, Volume 60, Issue 3, pp 195-212

Formation of clastogenic lava flows during fissure eruption and scoria cone collapse: the 1986 eruption of Izu-Oshima Volcano, eastern Japan

Rent the article at a discount

Rent now

* Final gross prices may vary according to local VAT.

Get Access

Abstract

The 1986 eruption of B fissure at Izu-Oshima Volcano, Japan, produced, among other products, one andesite and two basaltic andesite lava flows. Locally the three flows resemble vent-effused holocrystalline blocky or aa lava; however, remnant clast outlines can be identified at most localities, indicating that the flows were spatter fed or clastogenic. The basaltic andesite flows are interpreted to have formed by two main processes: (a) reconstitution of fountain-generated spatter around vent areas by syn-depositional agglutination and coalescence, followed by extensional non-particulate flow, and (b) syn-eruptive collapse of a rapidly built spatter and scoria cone by rotational slip and extensional sliding. These processes produced two morphologically distinct lobes in both flows by: (a) earlier non-particulate flow of agglutinate and coalesced spatter, which formed a thin lobe of rubbly aa lava (ca. 5 m thick) with characteristic open extension cracks revealing a homogeneous, holocrystalline interior, and (b) later scoria-cone collapse, which created a larger lobe of irregular thickness (<20 m) made of large detached blocks of scoria cone interpreted to have been rafted along on a flow of coalesced spatter. The source regions of these lava flows are characterized by horseshoe-shaped scarps (<30 m high), with meso-blocks (ca. 30 m in diameter) of bedded scoria at the base. One lava flow has a secondary lateral collapse zone with lower (ca. 7 m) scarps. Backward-tilted meso-blocks are interpreted to be the product of rotational slip, and forward-tilted blocks the result of simple toppling. Squeeze-ups of coalesced spatter along the leading edge of the meso-blocks indicate that coalescence occurred in the basal part of the scoria cone. This low-viscosity, coalesced spatter acted as a lubricating layer along which basal failure of the scoria cone occurred. Rotational sliding gave way to extensional translational sliding as the slide mass spread out onto the present caldera floor. Squeeze-ups concentrated at the distal margin indicate that the extensional regime changed to one of compression, probably as a result of cooling of the flow front. Sliding material piled up behind the slowing flow front, and coalesced spatter was squeezed up from the interior of the flow through fractures and between rafted blocks. The andesite flow, although morphologically similar to the other two flows, has a slightly different chemical composition which corresponds to the earliest stage of the eruption. It is a much smaller lava flow emitted from the base of the scoria cone 2 days after the eruption had ceased. This lava is interpreted to have been formed by post-depositional coalescence of spatter under the influence of the in-situ cooling rate and load pressure of the deposit. Extrusion occurred through the lower part of the scoria cone, and subsequent non-particulate flow of coalesced material produced a blocky and aa lava flow. The mechanisms of formation of the lava flows described may be more common during explosive eruptions of mafic magma than previously envisaged.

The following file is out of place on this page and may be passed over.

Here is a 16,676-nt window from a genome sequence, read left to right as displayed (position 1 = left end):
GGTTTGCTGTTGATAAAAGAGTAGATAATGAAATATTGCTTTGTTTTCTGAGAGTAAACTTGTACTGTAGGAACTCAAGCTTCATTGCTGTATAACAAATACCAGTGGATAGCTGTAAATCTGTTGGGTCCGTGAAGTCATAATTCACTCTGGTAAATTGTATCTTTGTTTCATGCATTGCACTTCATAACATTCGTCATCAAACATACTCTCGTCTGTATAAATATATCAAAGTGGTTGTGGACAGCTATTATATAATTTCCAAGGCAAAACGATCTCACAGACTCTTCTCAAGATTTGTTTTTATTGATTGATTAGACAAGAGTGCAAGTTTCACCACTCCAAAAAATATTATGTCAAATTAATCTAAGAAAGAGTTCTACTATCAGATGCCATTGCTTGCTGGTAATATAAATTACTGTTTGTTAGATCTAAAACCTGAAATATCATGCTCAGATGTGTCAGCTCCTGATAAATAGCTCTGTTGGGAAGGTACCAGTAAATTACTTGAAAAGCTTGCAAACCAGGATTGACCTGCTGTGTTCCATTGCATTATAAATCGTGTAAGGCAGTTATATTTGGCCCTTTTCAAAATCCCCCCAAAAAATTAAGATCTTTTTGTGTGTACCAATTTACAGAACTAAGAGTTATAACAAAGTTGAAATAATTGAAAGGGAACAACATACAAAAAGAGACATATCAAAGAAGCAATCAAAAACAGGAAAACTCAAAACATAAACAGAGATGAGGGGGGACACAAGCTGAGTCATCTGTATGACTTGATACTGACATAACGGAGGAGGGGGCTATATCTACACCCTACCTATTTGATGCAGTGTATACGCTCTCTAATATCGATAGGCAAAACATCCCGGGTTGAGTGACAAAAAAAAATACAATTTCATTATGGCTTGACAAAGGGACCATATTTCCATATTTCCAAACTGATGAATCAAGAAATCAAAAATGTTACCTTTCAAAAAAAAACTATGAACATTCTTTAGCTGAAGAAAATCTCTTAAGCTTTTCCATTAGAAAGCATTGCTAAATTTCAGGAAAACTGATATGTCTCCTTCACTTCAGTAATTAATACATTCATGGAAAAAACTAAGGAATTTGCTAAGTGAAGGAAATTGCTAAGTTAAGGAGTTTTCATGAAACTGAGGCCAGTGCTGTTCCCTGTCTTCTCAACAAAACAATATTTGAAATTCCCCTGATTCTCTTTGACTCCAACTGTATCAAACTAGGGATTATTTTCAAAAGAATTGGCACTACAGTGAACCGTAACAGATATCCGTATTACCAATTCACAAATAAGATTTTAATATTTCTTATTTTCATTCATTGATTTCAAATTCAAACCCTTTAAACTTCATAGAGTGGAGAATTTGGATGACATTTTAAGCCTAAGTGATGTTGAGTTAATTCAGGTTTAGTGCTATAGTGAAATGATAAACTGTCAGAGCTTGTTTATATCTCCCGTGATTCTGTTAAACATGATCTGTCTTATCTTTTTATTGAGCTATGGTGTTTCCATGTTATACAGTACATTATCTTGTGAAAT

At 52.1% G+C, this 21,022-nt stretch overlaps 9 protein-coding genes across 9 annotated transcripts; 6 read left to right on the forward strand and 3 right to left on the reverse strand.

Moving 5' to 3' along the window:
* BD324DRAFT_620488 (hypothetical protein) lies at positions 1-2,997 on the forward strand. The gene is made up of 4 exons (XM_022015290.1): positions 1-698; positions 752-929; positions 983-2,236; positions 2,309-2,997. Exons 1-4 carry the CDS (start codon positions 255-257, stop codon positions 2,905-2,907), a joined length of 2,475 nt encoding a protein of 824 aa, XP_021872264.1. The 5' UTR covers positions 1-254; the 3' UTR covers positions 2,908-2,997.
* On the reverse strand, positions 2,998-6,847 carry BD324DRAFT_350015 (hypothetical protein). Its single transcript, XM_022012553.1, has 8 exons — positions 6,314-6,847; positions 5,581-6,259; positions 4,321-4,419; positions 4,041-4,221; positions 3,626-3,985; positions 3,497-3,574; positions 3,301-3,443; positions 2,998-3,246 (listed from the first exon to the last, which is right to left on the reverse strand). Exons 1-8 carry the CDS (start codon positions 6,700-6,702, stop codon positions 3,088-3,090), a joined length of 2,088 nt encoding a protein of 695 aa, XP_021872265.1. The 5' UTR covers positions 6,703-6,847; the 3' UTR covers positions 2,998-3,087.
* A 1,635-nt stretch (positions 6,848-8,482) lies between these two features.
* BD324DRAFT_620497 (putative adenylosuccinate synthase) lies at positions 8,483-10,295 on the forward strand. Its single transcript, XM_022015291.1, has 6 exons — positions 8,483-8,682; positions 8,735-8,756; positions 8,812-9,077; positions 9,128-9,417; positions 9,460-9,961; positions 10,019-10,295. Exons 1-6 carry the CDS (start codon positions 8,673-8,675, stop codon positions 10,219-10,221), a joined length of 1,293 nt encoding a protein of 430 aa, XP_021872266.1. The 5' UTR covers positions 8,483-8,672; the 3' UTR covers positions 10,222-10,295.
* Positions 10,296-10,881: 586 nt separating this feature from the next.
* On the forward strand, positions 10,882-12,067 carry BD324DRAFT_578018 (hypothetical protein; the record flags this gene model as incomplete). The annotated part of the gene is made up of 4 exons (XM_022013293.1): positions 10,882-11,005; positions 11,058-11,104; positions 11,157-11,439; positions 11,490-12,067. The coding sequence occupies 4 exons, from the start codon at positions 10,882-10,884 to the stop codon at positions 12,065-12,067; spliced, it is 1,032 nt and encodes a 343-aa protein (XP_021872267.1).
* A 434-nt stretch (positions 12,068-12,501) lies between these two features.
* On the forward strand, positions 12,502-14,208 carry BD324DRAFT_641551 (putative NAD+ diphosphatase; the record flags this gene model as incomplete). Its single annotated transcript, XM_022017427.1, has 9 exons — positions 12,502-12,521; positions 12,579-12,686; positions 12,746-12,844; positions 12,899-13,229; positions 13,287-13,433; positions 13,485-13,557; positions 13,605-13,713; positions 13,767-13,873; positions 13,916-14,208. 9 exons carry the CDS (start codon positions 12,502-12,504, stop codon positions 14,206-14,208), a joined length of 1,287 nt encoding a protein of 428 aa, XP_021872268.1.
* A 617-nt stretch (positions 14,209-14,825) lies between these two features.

Received: 30 May 1997 / Accepted: 19 May 1998